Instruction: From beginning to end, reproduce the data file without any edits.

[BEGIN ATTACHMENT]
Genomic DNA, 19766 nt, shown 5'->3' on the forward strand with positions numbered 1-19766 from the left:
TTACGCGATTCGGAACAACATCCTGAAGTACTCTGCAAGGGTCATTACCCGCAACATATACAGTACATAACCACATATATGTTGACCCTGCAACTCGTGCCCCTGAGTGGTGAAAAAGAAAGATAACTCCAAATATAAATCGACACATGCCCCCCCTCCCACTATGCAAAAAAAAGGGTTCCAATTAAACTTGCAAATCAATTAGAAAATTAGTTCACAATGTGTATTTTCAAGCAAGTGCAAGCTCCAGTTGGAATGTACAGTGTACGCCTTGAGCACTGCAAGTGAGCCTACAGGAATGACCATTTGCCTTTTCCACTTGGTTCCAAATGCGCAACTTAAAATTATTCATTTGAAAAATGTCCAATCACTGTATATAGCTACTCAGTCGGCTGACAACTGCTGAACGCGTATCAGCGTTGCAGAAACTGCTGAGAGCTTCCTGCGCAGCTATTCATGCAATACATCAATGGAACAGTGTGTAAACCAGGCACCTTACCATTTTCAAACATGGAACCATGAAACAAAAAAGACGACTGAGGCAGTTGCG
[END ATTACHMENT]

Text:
Genomic DNA, 19766 nt, shown 5'->3' on the forward strand with positions numbered 1-19766 from the left:
TTACGCGATTCGGAACAACATCCTGAAGTACTCTGCAAGGGTCATTACCCGCAACATATACAGTACATAACCACATATATGTTGACCCTGCAACTCGTGCCCCTGAGTGGTGAAAAAGAAAGATAACTCCAAATATAAATCGACACATGCCCCCCCTCCCACTATGCAAAAAAAAGGGTTCCAATTAAACTTGCAAATCAATTAGAAAATTAGTTCACAATGTGTATTTTCAAGCAAGTGCAAGCTCCAGTTGGAATGTACAGTGTACGCCTTGAGCACTGCAAGTGAGCCTACAGGAATGACCATTTGCCTTTTCCACTTGGTTCCAAATGCGCAACTTAAAATTATTCATTTGAAAAATGTCCAATCACTGTATATAGCTACTCAGTCGGCTGACAACTGCTGAACGCGTATCAGCGTTGCAGAAACTGCTGAGAGCTTCCTGCGCAGCTATTCATGCAATACATCAATGGAACAGTGTGTAAACCAGGCACCTTACCATTTTCAAACATGGAACCATGAAACAAAAAAGACGACTGAGGCAGTTGCG